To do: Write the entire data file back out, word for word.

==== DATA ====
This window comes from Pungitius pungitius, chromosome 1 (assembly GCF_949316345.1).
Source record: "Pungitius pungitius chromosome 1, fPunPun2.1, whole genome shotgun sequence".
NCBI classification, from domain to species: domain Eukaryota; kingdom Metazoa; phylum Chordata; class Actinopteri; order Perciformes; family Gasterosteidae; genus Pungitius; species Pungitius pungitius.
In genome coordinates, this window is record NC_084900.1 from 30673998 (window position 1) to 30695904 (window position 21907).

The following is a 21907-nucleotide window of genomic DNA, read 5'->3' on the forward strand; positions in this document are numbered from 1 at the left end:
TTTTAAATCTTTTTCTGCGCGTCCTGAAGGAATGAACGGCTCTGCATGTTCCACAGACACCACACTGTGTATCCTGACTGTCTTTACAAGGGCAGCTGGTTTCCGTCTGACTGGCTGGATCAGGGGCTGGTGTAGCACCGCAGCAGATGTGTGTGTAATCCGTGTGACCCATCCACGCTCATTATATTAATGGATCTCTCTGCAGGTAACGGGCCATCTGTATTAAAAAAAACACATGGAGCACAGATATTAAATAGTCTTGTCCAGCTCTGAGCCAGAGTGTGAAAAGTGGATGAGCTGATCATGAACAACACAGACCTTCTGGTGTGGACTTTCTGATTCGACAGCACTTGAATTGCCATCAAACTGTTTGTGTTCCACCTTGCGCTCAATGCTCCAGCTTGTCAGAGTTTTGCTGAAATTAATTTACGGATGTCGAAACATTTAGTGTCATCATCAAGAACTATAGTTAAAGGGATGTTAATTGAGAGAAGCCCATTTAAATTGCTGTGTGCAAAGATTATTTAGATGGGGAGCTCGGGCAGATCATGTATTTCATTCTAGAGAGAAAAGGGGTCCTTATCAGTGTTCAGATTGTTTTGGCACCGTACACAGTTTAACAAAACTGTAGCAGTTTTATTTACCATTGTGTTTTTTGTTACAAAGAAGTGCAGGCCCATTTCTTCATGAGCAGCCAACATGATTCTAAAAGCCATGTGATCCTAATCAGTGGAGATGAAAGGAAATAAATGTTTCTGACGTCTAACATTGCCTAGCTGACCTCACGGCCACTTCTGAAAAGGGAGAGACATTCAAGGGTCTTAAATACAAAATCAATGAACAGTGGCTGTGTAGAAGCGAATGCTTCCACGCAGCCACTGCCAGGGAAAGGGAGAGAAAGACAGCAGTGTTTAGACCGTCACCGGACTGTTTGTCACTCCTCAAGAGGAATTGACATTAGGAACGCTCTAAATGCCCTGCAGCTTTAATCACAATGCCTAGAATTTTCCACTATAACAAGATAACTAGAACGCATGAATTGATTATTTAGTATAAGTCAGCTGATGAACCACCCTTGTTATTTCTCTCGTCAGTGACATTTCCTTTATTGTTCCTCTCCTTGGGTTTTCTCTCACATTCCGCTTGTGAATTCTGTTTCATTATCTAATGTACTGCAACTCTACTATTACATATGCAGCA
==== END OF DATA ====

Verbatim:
This window comes from Pungitius pungitius, chromosome 1 (assembly GCF_949316345.1).
Source record: "Pungitius pungitius chromosome 1, fPunPun2.1, whole genome shotgun sequence".
NCBI classification, from domain to species: domain Eukaryota; kingdom Metazoa; phylum Chordata; class Actinopteri; order Perciformes; family Gasterosteidae; genus Pungitius; species Pungitius pungitius.
In genome coordinates, this window is record NC_084900.1 from 30673998 (window position 1) to 30695904 (window position 21907).

The following is a 21907-nucleotide window of genomic DNA, read 5'->3' on the forward strand; positions in this document are numbered from 1 at the left end:
TTTTAAATCTTTTTCTGCGCGTCCTGAAGGAATGAACGGCTCTGCATGTTCCACAGACACCACACTGTGTATCCTGACTGTCTTTACAAGGGCAGCTGGTTTCCGTCTGACTGGCTGGATCAGGGGCTGGTGTAGCACCGCAGCAGATGTGTGTGTAATCCGTGTGACCCATCCACGCTCATTATATTAATGGATCTCTCTGCAGGTAACGGGCCATCTGTATTAAAAAAAACACATGGAGCACAGATATTAAATAGTCTTGTCCAGCTCTGAGCCAGAGTGTGAAAAGTGGATGAGCTGATCATGAACAACACAGACCTTCTGGTGTGGACTTTCTGATTCGACAGCACTTGAATTGCCATCAAACTGTTTGTGTTCCACCTTGCGCTCAATGCTCCAGCTTGTCAGAGTTTTGCTGAAATTAATTTACGGATGTCGAAACATTTAGTGTCATCATCAAGAACTATAGTTAAAGGGATGTTAATTGAGAGAAGCCCATTTAAATTGCTGTGTGCAAAGATTATTTAGATGGGGAGCTCGGGCAGATCATGTATTTCATTCTAGAGAGAAAAGGGGTCCTTATCAGTGTTCAGATTGTTTTGGCACCGTACACAGTTTAACAAAACTGTAGCAGTTTTATTTACCATTGTGTTTTTTGTTACAAAGAAGTGCAGGCCCATTTCTTCATGAGCAGCCAACATGATTCTAAAAGCCATGTGATCCTAATCAGTGGAGATGAAAGGAAATAAATGTTTCTGACGTCTAACATTGCCTAGCTGACCTCACGGCCACTTCTGAAAAGGGAGAGACATTCAAGGGTCTTAAATACAAAATCAATGAACAGTGGCTGTGTAGAAGCGAATGCTTCCACGCAGCCACTGCCAGGGAAAGGGAGAGAAAGACAGCAGTGTTTAGACCGTCACCGGACTGTTTGTCACTCCTCAAGAGGAATTGACATTAGGAACGCTCTAAATGCCCTGCAGCTTTAATCACAATGCCTAGAATTTTCCACTATAACAAGATAACTAGAACGCATGAATTGATTATTTAGTATAAGTCAGCTGATGAACCACCCTTGTTATTTCTCTCGTCAGTGACATTTCCTTTATTGTTCCTCTCCTTGGGTTTTCTCTCACATTCCGCTTGTGAATTCTGTTTCATTATCTAATGTACTGCAACTCTACTATTACATATGCAGCA